“Would you kill someone for a successful play?”
It’s a funny thing the theatre: when Deathtrap was first announced, I had little interest in going to see it. I’m not particularly enamoured (even though I know it is probably heretical) of Simon Russell Beale, I’ve never seen Glee so the name Jonathan Groff meant nothing to me and even when Estelle Parson was announced, replacing Anna Massey, it was another name that meant nothing to me. So, cultural ignoramus that I apparently am, it took some persuasion to get me to go along to the first preview. But given that there is a very good deal on preview tickets (which is still available now), off I trotted to the Noël Coward Theatre.
Deathtrap is a 1978 comedy thriller by Ira Levin about Sidney Bruhl, a has-been playwright who is now reduced to living off his wealthy wife in Connecticut so when he receives a fresh exciting new play, also entitled Deathtrap, from one of his former students, he decides it is good enough to kill for. I really can’t say more than that without ruining it, but safe to say that the plot is full of sinister twists and turns, reversals, double crosses, and possibly even triple crosses. This is a spoiler-free review but if you have no idea about the story then maybe you should read it after you’ve seen it in case I inadvertently give anything away.
It is good but for a thriller, it takes a long time to become, well, thrilling. The first act is so full of talking and whilst Russell Beale throws out bon mot after witty one-liner (so much so it is hard to believe that the character has authored so many flops), it did begin to flag for me. Then, once the shenanigans begin, it bursts into life and the surprises and shocks come flying at you with an impressive verve. Maybe the ‘slow’ beginning is deliberate in order to maximise the impact of what is to follow but I would hope the pacing improves some before opening night.
But then, in the second act it suffers the same problem, of being overly wordy, especially straight after the interval. Part of the issue is the constant self-referencing: the amazing play being tussled over is also called Deathtrap and the characters in the play are aware of the fact that what is happening to them would make a great play and there’s a lot of recapping of what has happened so the suspense that has built up dissipates somewhat. Whilst the device of the characters writing their own ending in front of us should be amazing, it doesn’t quite yet have the requisite ominous feeling that a thriller needs until we’re near the end.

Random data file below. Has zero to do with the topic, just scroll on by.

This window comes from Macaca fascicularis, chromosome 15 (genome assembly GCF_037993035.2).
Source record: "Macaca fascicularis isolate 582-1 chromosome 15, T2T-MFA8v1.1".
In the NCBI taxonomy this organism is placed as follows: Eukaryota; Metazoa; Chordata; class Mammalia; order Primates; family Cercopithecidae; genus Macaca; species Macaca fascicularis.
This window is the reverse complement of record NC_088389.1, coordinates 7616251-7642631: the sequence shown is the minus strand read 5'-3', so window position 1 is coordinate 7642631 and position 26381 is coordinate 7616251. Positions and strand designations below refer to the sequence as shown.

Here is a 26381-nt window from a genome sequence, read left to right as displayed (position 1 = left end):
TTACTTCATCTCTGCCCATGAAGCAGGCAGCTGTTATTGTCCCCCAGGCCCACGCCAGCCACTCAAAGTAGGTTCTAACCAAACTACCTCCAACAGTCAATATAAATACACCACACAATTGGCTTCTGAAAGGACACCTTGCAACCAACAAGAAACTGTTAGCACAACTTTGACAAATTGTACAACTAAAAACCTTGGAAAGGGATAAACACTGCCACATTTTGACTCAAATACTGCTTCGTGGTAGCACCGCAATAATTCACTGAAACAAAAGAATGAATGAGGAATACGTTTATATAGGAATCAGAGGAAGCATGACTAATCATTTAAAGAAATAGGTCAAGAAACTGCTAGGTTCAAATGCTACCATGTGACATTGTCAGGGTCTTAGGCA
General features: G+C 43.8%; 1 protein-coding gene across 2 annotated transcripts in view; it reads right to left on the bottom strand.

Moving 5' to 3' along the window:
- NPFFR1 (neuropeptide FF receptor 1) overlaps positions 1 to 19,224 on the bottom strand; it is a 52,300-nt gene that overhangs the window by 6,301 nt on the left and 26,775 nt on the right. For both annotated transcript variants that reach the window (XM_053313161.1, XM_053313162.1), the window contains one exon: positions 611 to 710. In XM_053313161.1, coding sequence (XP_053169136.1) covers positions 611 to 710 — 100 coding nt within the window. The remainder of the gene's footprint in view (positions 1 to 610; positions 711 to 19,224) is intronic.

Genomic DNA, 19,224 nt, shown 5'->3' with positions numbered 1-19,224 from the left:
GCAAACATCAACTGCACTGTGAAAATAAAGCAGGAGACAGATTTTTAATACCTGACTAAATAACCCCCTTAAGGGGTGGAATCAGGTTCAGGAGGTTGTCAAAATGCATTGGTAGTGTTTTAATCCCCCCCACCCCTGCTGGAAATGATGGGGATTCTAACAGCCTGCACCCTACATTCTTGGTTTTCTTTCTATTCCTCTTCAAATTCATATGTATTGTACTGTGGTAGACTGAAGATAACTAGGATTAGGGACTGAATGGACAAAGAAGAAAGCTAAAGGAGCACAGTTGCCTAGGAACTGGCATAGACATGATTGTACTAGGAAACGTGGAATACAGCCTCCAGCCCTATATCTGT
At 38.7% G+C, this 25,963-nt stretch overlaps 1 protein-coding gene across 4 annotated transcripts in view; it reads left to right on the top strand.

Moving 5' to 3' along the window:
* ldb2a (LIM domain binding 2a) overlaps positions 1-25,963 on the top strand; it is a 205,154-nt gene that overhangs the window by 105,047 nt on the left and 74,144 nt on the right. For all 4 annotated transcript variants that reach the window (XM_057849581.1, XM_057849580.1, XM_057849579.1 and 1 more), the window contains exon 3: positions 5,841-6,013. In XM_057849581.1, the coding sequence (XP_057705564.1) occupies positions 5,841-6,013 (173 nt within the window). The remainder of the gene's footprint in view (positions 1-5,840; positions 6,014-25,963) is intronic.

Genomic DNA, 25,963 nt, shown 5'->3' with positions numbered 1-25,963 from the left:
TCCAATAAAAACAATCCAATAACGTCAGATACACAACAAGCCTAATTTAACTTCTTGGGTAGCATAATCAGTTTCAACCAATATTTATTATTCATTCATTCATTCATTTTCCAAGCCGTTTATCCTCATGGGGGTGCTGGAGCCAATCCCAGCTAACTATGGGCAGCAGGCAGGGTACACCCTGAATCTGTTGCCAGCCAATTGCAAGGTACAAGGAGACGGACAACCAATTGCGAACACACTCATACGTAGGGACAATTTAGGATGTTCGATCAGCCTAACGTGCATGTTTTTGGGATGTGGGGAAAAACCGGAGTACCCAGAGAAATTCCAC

I can’t really comment on the performances as to do so would reveal too much, but safe to say fans of Simon Russell Beale won’t be disappointed as he has a sardonic comic character with nicely hidden depth suggested at throughout and had a good relationship with Claire Skinner as his nervy wife Myra. Jonathan Groff as the younger playwright Clifford makes an appealing West End debut, Terry Beaver does well in the minor part of Porter Milgrim, a New York lawyer, but I left a little bemused by Estelle Parsons as local psychic Helga. She was good, although there were some projection issues which combined with her thick accent meant I lost a fair few of her lines, but I was surprised to see her every exit get a round of applause, there was clearly a lot of affection for her.
The set looks impressive, a wooden floored study in the Buhler’s cabin with a nice set of rafters and dressed well, full of armoury and weaponry and also a bizarrely furry staircase. It allows for the twists and turns to be played out most effectively, enhanced by Hugh Vanstone’s lighting and Simon Baker’s sound. If you do not know the story, then this will be great fun for you, as it doesn’t really outstay its welcome even if it drags occasionally (this was a first preview after all) but I do wonder how substantial it really is. The thriller element is good but not the most sophisticated and so if you know the twists already, I’m not sure how gripping it would be for you. I could be wrong, but this was an entertaining enough evening at the theatre anyway.
Running time: 2 hours 25 minutes (with interval, though subject to change)
Programme cost: £3.50
Booking until 22nd January
Note: some smoking and some flashing lights